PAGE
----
The Western Heritage Ins. Co. v. Frances Todd, Inc. (2019 Cal.App. LEXIS 299 / 2019 WL 1450731) case has potential implications for insurance carriers, policyholders, condominium associations, unit owners, landlords and tenants. The case involves a fire at a commercial condominium complex (the “Association”). The Association’s CC&Rs required the Association to purchase a master fire insurance policy for the benefit of the Association and owners, with a waiver of subrogation endorsement that stated the insurance company could not seek reimbursement from the Association, its officers, owners or occupants of the units in the event of a covered fire. The CC&Rs also prohibited individual owners from obtaining their own fire insurance. The Association purchased the required fire insurance policy from Western Heritage Insurance Company (“Western Heritage”). One of the owner’s tenants, Frances Todd, Inc. (“Frances Todd”), allegedly caused a fire that damaged several units. Although the unit owner was covered as an additional named insured under the Western Heritage fire policy, the tenant, Frances Todd, was not. Western Heritage paid for the common area fire damage caused by Francis Todd, and then sued Frances Todd in a subrogation action to recover the amounts paid. Read the court decision
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    Reprinted courtesy of Jason M. Adams, Gibbs Giden
    Mr. Adams may be contacted at

    Hirer Liable for Injury to Subcontractor’s Employee Due to Failure to Act, Not Just Affirmative Acts, Holds Court of Appeal

    December 11, 2018 —
    The Privette doctrine, named after the court case Privette v. Superior Court (1993) 5 Cal.4th 689, provides that a higher-tiered party such as an owner or general contractor is not liable for injuries sustained by employees of a lower-tiered party such as a subcontractor on a construction project. There are, however, exceptions to the Privette doctrine. One of these exceptions is known as the “retained control doctrine.” Under the retained control doctrine, a higher-tiered party cannot avoid liability under the Privette doctrine if the higher-tiered party: (1) retains control over the conditions of the work; (2) negligently exercises control over such conditions; and (3) its negligent exercise of control contributes to the injuries sustained by the employee of the lower-tiered party. Read the court decision
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    Reprinted courtesy of Garret Murai, Wendel, Rosen, Black & Dean LLP
    Mr. Murai may be contacted at

    Ohio Rejects the Majority Trend and Finds No Liability Coverage for a Subcontractor’s Faulty Work

    December 11, 2018 —
    In Ohio N. Univ. v. Charles Constr. Servs., 2018 Ohio LEXIS 2375 (No. 2017-0514, October 9, 2018), the Supreme Court of Ohio was recently called upon to determine if a general contractor’s Commercial General Liability (CGL) insurance policy provided coverage for defective work completed by its subcontractor. Rejecting the majority trend, the court held that, because the subcontractor’s faulty work was not an “occurrence” caused by an accident – i.e. a fortuitous event – within the meaning of the contractor’s CGL policy, the insurer did not have to defend or indemnify the contractor with respect to the plaintiff’s claims. Read the court decision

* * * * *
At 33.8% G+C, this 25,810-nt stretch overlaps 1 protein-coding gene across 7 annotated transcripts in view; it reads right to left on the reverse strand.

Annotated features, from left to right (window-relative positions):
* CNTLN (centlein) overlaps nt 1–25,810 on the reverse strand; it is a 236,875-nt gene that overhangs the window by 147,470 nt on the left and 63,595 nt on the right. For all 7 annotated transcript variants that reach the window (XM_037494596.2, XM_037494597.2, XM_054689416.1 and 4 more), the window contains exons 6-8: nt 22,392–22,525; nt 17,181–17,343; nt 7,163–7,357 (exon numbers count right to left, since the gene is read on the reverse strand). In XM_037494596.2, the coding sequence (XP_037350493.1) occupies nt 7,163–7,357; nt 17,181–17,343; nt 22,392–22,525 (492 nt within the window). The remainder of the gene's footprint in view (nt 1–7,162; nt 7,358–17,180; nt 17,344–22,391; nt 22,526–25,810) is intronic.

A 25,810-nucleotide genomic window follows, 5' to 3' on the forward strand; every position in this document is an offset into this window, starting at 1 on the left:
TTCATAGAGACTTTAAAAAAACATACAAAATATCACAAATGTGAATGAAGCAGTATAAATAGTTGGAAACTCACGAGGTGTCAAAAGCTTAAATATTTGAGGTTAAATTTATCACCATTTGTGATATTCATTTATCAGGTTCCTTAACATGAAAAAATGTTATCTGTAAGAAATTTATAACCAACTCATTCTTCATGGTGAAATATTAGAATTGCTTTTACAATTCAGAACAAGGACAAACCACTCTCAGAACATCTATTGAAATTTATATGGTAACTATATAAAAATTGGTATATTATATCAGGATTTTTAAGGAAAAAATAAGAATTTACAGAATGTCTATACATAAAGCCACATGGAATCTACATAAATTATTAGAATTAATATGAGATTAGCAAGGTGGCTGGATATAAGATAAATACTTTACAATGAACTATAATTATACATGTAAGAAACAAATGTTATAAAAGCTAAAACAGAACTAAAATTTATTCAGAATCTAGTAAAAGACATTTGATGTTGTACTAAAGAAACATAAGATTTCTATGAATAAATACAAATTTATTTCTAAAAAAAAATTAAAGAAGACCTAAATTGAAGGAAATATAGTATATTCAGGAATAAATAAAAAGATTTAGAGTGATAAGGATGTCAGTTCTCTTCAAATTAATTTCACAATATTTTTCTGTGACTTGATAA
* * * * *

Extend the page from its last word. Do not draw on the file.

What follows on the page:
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    Reprinted courtesy of Shannon M. Warren, White and Williams LLP
    Ms. Warren may be contacted at

    Fifth Circuit Rules that Settlements in Underlying Action Constitute "Other Insurance"

    April 17, 2019 —
    The Fifth Circuit ruled that settlements between an insured and its subcontractors qualified as “other insurance” to the extent those settlements were used to pay for damages covered by an excess insurance policy. Policyholders should note the outcome of this case as it demonstrates the significant impact that settlements can have on coverage. Satterfield & Pontikes Construction, Inc. v. Amerisure Mutual Ins. Co.1 was the result of a construction project gone wrong. Zapata County, Texas hired Satterfield & Pontikes (“S&P”) as a general contractor for the construction of a courthouse building. When the project did not go as planned, Zapata County terminated S&P, hired new subcontractors to complete the project, and sued S&P. S&P, in turn, sought indemnification from its subcontractors, who were contractually obligated to indemnify S&P and procure insurance for any damage the subcontractors caused at the project. S&P also sought coverage from its own primary insurers, American Guarantee and Liability Insurance Company (“AGLIC”) and Amerisure Mutual Insurance Company (“Amerisure”), and its excess insurer, U.S. Fire Insurance Company (“U.S. Fire”) who provided liability coverage for S&P’s potential liabilities at the project. The policies contained exclusions for losses arising from mold and did not provide coverage for attorney’s fees or similar legal costs. Read the court decision
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    Reprinted courtesy of Tiffany Casanova, Saxe Doernberger & Vita, P.C.
    Ms. Casanova may be contacted at

    AGC Seeks To Lead Industry in Push for Infrastructure Bill

    May 01, 2019 —
    The ongoing call for better infrastructure funding, along with workforce innovation and an enhanced focus on diversity and inclusivity, is taking center stage at the Associated General Contractors of America. The association’s leaders emphasized that these issues are crucial to the industry’s future as more than 2,800 attendees gathered for AGC’s annual convention in Denver April 1-4. Read the court decision
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    Reprinted courtesy of Jennifer Seward, ENR
    ENR may be contacted at

    New California Construction Law for 2019

    January 02, 2019 —
    The California Legislature introduced over 2637 bills in the second half of the 2017-2018 session. This article summarizes some of the more important bills affecting contractors in their roles as contractors, effective January 1, 2019, unless otherwise noted. Not addressed here are many other bills that will affect contractors in their roles as businesses, taxpayers, and employers. Each of the summaries is brief, focusing on what is most important to contractors. Because not all aspects of these bills are discussed, each summary’s title is a live link to the full text of the referenced bills for those wanting to explore the details of the new laws. Read the court decision
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    Reprinted courtesy of Daniel F. McLennon, Smith Currie
    Mr. McLennon may be contacted at